Any company can make a mistake in dealing with consumers. Apologizing for the problem is important, but doing it the right way may prove vital to restoring trust and keeping the customer on board.
A recent field study involving 1.5 million Uber customers who experienced late rides found that while potentially effective, apologies are not a cure-all and not all the same. In fact, a poorly delivered apology can be worse than none at all, the study’s authors found.
One key finding: money talks. An apology delivered with a perk like a coupon appears to be the most effective, according to the working paper, which the National Bureau of Economic Research published earlier this year.
“For firms, caveat venditor should be the rule when considering apologies,” wrote the study’s authors – economists from MIT, Vassar, the University of Chicago and Lyft, two of whom previously worked in Uber’s economics unit.
Apologies are important in avoiding the collapse of personal, workplace and business relationships, the authors note. Business apologies, however, can be tricky, and it’s not always clear whether customers value them.
The researchers used a natural field experiment with Uber riders to explore a few theories, including the notion that a business, to effectively signal its trustworthiness, should issue an apology that comes with a real cost, and that a firm’s apology can backfire.
Because Uber services 15 million rides each day, “even an extremely small fraction of rides being late could have large repercussions,” they wrote, adding their analysis suggests that, absent an apology, a rider who experienced a late trip spends 5% to 10% less on the ridesharing platform.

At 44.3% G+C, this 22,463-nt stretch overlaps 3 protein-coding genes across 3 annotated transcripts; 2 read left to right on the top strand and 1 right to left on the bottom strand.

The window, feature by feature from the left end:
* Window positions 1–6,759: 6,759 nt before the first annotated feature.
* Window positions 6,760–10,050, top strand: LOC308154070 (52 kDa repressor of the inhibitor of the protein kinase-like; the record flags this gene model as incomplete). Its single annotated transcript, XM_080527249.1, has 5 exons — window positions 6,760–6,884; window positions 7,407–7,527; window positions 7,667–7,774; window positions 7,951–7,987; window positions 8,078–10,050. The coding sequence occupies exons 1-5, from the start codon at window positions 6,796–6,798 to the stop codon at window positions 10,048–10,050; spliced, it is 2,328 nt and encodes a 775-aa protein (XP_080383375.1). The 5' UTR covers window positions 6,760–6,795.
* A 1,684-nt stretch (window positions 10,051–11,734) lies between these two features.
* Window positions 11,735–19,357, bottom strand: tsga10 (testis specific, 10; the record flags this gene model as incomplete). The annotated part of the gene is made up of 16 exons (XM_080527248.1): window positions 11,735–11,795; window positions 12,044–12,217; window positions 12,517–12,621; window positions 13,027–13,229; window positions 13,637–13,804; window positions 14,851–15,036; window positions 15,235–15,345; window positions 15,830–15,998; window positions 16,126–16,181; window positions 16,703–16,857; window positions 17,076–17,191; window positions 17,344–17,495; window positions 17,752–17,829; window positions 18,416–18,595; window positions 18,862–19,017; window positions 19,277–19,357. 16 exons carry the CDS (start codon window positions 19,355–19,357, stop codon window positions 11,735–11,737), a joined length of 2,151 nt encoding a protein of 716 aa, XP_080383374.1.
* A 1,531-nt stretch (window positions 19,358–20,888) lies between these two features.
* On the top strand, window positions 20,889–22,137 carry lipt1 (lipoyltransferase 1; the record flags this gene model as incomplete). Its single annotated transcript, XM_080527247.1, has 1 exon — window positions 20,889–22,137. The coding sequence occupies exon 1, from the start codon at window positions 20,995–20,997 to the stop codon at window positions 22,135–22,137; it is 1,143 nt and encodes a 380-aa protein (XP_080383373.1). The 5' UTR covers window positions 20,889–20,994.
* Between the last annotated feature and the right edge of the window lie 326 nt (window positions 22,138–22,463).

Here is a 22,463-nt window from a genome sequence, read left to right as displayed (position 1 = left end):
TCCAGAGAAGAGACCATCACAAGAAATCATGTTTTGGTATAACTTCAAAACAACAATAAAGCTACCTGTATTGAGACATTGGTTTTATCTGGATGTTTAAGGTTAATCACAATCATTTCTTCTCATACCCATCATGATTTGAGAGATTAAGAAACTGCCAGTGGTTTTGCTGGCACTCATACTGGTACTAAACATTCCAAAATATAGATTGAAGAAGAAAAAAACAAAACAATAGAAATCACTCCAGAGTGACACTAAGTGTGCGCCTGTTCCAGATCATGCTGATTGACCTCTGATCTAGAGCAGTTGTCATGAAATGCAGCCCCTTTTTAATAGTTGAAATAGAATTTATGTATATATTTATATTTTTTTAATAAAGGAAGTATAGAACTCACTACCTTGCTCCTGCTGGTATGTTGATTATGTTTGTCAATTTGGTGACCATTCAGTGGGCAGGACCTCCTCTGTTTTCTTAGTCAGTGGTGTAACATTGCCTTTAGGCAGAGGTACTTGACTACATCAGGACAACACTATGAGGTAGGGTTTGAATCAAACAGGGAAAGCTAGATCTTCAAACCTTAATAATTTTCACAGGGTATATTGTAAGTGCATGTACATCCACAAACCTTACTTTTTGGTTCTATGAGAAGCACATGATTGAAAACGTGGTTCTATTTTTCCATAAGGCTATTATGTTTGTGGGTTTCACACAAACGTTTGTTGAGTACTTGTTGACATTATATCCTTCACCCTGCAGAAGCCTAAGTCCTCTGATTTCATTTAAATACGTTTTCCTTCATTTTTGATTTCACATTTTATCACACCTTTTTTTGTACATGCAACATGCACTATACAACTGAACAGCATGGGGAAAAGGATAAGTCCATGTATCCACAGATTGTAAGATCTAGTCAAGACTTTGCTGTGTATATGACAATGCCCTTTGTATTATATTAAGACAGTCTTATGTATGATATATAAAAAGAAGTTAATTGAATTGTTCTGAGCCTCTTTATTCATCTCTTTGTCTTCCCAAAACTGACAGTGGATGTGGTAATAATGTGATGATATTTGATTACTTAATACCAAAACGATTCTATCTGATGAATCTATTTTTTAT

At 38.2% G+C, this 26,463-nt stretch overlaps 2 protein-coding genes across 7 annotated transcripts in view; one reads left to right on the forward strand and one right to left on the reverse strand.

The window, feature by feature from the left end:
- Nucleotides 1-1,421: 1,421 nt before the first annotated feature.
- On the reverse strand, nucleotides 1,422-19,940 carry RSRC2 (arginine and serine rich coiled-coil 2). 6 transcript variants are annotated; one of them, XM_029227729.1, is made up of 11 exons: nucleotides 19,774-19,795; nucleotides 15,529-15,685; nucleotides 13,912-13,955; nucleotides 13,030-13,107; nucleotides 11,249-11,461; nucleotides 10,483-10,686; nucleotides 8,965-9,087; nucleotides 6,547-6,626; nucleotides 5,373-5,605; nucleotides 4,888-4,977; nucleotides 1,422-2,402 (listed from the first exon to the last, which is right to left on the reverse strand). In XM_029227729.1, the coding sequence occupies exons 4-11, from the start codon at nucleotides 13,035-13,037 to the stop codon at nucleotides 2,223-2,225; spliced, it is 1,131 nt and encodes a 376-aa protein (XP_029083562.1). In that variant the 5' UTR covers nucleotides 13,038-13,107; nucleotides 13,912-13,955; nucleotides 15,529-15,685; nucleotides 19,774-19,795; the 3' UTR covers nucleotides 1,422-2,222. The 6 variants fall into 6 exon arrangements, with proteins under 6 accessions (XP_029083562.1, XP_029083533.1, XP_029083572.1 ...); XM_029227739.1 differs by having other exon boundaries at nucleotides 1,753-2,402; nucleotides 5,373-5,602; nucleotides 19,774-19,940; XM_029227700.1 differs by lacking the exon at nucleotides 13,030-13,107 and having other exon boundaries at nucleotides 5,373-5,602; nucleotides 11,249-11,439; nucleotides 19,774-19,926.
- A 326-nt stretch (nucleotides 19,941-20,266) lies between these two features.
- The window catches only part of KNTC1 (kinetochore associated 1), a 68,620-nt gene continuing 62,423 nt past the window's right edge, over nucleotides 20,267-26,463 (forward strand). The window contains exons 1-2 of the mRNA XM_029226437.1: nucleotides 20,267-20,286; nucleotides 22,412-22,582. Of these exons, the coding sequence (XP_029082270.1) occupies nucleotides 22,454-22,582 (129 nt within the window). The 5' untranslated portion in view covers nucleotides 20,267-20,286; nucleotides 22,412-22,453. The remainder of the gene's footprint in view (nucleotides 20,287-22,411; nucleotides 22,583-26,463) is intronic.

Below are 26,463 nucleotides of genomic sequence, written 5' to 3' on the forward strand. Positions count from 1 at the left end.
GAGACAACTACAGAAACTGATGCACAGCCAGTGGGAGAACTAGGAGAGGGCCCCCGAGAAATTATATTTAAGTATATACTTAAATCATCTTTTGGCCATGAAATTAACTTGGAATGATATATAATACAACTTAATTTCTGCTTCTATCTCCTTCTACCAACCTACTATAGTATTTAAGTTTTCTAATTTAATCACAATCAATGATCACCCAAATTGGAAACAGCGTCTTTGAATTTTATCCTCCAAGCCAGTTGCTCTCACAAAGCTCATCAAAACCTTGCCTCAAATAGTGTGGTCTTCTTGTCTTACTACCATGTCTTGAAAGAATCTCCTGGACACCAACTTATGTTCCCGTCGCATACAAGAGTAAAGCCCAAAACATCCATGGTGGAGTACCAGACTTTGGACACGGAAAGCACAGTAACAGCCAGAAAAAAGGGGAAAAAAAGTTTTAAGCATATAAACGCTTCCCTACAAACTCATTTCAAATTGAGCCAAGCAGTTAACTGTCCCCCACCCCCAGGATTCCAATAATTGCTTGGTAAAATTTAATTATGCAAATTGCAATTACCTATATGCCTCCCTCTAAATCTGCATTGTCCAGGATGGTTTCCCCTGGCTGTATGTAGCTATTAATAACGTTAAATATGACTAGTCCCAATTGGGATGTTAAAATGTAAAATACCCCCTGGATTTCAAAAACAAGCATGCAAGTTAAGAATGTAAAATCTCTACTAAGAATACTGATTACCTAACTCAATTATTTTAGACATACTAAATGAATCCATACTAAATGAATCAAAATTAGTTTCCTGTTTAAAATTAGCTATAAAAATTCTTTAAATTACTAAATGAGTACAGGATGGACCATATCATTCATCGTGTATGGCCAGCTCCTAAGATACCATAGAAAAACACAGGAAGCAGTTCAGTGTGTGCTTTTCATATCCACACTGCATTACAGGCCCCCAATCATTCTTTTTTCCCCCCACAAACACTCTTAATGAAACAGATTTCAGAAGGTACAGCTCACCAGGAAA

They conducted the U.S. experiment in six large cities over several months in 2017, using real-time apology emails following late trips, defined as actual trip time compared to the estimate riders initially saw. A key goal: measuring the role of apologies in maintaining relationships with customers who received bad trips and figuring out exactly how the apologies operated.
Some riders received promo codes with varying apology messages, or no apology, while others received no coupon or promo code.
Among the findings:
- A $5 coupon for a future trip, which the researchers consider a “costly apology,” effectively signals trusworthiness and increases demand for future trips.
- An apology with no coupon “had little effect or was even sometimes counterproductive.”
- A $5 coupon or promo code sent directly after a bad ride was more effective than one applied randomly and without a relationship to the customer’s ride experience.
- The benefit of a costly apology appeared to endure three months after the bad experience, while any benefit from an apology without a coupon “quickly fades. This is especially notable because we measure the benefit as net of the coupon cost.”
- Apologies that backfire inflict a different kind of cost, especially when the company promises to do better in the future. Data suggest that “repeated apologies after several bad experiences make things worse relative to fewer apologies,” the researchers wrote, noting that those who receive apologies hold firms to a higher standard for the future.
- Apologies are effective for slightly bad and severely poor experiences, but less so for “moderately poor” experiences.
- As the researchers theorized, apologies are more effective with riders who have less experience with Uber.
“We find that the most effective apology was the provision of a $5 coupon, with or without any accompanying apology text. Giving such a coupon after a bad ride was more cost-effective than $5 coupons given at random. Yet we find that the benefits of apologizing with a coupon disappear after three months when a promise to do better in the future is made,” the researchers noted.
“Furthermore, apologizing repeatedly to the same person who had multiple bad experiences in a three-month period actually reduced future spending, relative to someone who also had repeated bad rides but did not receive repeated apologies,” they said.
While apologies can be an effective way to restore and prolong the customer relationship, firms don’t issue them more frequently “because they are costly and potentially backfire,” and “because apologizing is difficult,” the researchers wrote.
“Our data highlight that the safest way to remediate a bad experience is a simple promotion applied to future purchases.”